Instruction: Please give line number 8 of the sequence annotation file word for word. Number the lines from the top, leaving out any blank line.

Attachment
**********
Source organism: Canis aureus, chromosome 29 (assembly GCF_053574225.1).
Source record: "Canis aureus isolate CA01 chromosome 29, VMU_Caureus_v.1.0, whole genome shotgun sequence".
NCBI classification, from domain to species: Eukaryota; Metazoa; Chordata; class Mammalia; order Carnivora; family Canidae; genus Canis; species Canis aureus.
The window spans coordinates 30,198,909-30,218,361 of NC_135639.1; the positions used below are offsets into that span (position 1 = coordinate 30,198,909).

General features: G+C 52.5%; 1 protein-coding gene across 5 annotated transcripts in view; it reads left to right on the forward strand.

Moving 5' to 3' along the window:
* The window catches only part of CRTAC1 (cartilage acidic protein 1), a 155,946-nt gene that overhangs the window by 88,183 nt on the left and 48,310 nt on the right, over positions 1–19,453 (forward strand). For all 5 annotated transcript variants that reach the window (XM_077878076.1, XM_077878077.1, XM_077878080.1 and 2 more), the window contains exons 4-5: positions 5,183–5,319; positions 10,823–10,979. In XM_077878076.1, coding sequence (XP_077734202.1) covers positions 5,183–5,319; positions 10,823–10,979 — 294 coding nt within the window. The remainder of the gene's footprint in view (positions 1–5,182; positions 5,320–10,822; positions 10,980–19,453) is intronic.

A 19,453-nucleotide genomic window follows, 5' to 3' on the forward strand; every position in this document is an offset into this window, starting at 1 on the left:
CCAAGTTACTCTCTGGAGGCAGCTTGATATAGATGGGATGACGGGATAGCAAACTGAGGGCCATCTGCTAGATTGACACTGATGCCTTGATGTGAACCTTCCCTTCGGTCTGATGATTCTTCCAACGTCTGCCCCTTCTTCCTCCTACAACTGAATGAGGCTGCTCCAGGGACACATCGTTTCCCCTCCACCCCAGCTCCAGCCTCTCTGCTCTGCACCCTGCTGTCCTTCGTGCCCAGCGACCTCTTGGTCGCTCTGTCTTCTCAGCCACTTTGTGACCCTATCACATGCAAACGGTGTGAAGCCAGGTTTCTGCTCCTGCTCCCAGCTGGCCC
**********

A 19,453-nucleotide genomic window follows, 5' to 3' on the forward strand; every position in this document is an offset into this window, starting at 1 on the left: